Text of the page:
Ksenia Yurkova, Spinebone Soup and Stuffed Rabbits

Some years ago, I began refusing to eat meat entirely. My objection being based neither on ecological nor ethical grounds, I could only guess at what mechanism of a personal eschatology drove my alimentary choice. The nucleus of Spinebone Soup and Stuffed Rabbits is a reflection on the nature of food politics; the transition of biopolitics into necropolitics; the establishment of ethics as a product of dominant ideologies; and the role of trauma, memory, and speech in the shaping of consumer choice. The Siege of Leningrad served as a point of departure. For me, it is not some speculative episode out of an abstract past, but a humanitarian collapse which directly animated my anamnesis. It is a unique, timeless space behind the looking glass, ever-present, casting a shadow across generations. The Siege is an indelible genetic memory, a trauma, a corporeal imprint. It is revealed in sophisticated figures of omission, in the failure to utter, in postures of violence. The food trauma is not only the remembrance of hunger; it is the horror of extreme survival. Forced cannibalism drives destructive memory and legitimises dehumanisation by the power apparatus. Heroic status is bestowed upon those who, deprived of words, are thereafter eaten. The multiple languages of my work conflate different ideologies. References to the archival representation of plenitude neighbour the familiar tropes of consumerism. The nourishing component of this general approach is reduced to a representation of a shell, a symbol, a signified without a signifier: to a speculative cookbook of words.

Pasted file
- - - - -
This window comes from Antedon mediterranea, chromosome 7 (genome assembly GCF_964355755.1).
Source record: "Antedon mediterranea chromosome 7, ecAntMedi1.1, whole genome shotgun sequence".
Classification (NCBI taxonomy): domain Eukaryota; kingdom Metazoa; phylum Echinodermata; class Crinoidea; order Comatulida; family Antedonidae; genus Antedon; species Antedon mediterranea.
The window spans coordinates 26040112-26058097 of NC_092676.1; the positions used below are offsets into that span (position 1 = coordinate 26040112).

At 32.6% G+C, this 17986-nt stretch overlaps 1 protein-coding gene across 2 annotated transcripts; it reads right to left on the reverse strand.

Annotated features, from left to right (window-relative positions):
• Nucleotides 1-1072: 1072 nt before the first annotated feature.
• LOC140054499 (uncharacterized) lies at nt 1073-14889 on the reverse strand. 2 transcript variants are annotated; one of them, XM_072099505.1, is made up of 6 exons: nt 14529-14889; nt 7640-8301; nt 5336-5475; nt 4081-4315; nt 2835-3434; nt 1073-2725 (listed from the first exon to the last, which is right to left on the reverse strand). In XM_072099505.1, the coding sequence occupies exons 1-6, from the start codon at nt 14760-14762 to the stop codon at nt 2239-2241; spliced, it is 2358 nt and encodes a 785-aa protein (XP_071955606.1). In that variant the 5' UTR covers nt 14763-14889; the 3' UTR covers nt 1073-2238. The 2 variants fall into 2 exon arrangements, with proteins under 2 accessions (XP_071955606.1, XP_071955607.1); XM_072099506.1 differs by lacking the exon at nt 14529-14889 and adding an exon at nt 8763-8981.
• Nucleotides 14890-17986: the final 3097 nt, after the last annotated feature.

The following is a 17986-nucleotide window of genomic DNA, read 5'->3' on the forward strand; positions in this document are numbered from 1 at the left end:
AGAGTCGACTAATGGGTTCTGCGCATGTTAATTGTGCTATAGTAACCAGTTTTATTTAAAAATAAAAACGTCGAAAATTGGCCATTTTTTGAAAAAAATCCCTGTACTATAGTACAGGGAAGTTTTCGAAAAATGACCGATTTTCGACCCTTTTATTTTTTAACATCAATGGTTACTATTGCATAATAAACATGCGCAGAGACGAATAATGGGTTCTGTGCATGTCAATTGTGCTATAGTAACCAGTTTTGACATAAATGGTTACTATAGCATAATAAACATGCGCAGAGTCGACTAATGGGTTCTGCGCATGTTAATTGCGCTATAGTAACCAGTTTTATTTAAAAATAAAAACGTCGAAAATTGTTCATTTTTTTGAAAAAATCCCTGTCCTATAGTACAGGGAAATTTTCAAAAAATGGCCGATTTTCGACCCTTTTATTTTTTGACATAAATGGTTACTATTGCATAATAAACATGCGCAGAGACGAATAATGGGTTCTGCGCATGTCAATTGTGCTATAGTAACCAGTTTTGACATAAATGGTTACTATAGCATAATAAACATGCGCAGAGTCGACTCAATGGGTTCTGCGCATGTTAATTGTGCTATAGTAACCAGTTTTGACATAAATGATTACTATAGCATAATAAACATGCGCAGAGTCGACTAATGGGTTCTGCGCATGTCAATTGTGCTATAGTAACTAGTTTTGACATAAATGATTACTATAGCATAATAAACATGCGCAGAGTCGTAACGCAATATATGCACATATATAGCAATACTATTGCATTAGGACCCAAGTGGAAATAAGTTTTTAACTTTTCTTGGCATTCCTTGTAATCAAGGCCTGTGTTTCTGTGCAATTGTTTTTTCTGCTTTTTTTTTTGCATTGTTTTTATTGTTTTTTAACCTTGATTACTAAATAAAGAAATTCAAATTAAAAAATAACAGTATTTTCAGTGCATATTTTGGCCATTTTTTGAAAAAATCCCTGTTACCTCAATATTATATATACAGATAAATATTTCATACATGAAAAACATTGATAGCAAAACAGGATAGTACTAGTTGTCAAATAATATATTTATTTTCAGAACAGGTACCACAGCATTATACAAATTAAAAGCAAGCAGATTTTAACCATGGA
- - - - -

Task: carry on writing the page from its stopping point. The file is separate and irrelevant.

Ksenia Yurkova (b. 1984, Russia) is an artist living between St. Petersburg and Helsinki. She works primarily with photography, video, and text. Her main focus is lingual communication: the varieties of its substance, the possibility of conversion, its mythological aspect, stereotyping (the question of personal and political self-identification and identification by others), and problems of memory and effects. Coming a long way from political and cultural journalism, Yurkova settled in individual artistic and research practice, which affords useful critical distance for observation and working with contemporary issues. Her approach is based on methods of language appropriation, over-affirmation, self-reflection, and self-criticism through ironic components inevitably added to the most serious of matters. She has taken part in numerous shows and festivals worldwide and has released several artist’s books. Her works are contained in private collections in Russia, Germany, France, and Finland.


Bunkier Sztuki Gallery of Contemporary Art
pl. Szczepański 3a


26.04.2019, 6 pm

Exhibition open:

Tue–Sun 11.00–19.00


6 PLN / 12 PLN

Skip to content